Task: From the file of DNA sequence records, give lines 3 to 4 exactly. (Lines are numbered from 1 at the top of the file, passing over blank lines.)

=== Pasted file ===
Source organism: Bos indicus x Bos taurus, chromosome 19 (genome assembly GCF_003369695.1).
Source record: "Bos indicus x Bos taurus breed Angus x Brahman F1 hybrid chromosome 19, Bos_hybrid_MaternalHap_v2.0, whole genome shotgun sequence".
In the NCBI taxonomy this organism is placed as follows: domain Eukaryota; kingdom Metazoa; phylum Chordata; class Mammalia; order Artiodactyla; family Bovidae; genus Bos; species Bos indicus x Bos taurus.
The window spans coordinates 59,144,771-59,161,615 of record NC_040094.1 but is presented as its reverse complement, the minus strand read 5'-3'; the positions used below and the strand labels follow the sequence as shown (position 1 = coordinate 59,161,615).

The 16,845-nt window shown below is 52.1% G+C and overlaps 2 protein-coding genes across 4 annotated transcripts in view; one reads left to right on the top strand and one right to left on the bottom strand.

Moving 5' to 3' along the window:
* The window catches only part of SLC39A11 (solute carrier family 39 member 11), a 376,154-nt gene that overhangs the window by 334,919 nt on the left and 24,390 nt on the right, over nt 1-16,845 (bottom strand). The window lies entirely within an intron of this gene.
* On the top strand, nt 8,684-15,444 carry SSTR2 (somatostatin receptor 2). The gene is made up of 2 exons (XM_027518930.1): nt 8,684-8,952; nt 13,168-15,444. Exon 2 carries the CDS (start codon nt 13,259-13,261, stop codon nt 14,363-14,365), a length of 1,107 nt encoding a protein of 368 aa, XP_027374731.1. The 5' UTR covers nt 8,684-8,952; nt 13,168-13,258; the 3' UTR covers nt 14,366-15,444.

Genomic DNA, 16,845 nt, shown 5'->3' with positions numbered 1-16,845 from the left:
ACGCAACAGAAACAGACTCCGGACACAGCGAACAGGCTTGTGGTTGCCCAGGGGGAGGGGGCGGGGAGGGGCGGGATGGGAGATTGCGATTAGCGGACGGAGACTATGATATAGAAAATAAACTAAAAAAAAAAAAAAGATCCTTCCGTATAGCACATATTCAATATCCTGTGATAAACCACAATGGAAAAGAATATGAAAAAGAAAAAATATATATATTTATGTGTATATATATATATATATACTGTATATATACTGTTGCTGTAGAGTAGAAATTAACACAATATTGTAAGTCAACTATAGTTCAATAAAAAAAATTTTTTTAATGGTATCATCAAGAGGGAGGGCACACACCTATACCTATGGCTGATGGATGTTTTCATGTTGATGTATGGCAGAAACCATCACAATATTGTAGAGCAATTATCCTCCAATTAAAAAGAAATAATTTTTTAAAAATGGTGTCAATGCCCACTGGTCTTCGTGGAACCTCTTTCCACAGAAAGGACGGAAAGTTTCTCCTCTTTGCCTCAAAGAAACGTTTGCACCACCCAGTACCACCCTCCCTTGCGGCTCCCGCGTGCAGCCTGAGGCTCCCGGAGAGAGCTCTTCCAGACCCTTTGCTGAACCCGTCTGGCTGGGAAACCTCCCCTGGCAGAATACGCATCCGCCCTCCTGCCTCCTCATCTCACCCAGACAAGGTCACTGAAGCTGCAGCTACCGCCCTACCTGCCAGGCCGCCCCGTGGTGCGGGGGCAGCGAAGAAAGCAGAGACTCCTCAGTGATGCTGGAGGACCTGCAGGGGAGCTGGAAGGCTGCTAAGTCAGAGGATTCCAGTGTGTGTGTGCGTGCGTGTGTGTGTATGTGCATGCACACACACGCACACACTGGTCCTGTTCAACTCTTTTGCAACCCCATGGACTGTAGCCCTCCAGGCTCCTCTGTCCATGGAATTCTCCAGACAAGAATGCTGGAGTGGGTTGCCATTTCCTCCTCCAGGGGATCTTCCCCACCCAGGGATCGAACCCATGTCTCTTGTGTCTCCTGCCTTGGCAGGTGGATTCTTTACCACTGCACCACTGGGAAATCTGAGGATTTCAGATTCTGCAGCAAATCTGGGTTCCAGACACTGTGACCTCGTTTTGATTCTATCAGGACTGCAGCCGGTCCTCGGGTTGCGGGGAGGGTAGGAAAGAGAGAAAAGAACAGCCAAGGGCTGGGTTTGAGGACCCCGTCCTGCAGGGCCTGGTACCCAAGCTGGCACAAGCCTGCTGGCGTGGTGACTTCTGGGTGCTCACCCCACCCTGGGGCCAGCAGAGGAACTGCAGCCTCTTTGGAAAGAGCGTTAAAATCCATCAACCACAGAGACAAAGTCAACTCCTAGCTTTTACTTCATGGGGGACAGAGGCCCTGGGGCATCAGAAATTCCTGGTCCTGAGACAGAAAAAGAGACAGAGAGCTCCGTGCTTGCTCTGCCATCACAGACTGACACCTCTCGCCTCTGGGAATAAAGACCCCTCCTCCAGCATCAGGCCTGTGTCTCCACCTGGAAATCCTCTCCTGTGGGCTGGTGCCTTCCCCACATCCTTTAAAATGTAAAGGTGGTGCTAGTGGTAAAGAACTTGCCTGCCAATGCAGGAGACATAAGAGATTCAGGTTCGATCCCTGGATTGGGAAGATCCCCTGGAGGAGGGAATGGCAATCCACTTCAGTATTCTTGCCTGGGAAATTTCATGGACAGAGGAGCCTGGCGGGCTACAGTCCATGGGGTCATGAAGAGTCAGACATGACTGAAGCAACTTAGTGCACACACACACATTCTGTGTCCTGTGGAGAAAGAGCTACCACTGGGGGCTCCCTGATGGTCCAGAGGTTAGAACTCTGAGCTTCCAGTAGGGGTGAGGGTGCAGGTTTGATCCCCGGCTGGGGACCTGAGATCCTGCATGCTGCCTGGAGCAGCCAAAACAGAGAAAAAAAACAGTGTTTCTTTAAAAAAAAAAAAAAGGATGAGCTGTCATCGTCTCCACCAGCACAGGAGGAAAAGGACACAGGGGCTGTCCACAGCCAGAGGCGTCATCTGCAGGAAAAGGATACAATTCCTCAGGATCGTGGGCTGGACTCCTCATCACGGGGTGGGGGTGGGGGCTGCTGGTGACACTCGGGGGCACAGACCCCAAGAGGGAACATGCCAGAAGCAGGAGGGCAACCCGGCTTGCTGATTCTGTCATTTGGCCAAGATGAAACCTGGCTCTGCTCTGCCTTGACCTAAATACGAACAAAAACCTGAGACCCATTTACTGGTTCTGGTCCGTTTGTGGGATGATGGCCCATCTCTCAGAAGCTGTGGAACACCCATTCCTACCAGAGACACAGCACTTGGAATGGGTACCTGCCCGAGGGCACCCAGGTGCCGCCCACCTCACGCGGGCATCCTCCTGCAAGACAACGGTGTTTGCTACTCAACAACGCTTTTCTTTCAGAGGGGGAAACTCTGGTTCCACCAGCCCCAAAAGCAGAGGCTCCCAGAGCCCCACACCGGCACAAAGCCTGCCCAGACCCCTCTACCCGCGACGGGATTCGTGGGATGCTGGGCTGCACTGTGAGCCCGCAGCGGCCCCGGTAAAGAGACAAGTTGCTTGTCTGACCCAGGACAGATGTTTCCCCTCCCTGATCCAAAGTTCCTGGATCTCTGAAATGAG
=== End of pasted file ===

In the NCBI taxonomy this organism is placed as follows: domain Eukaryota; kingdom Metazoa; phylum Chordata; class Mammalia; order Artiodactyla; family Bovidae; genus Bos; species Bos indicus x Bos taurus.
The window spans coordinates 59,144,771-59,161,615 of record NC_040094.1 but is presented as its reverse complement, the minus strand read 5'-3'; the positions used below and the strand labels follow the sequence as shown (position 1 = coordinate 59,161,615).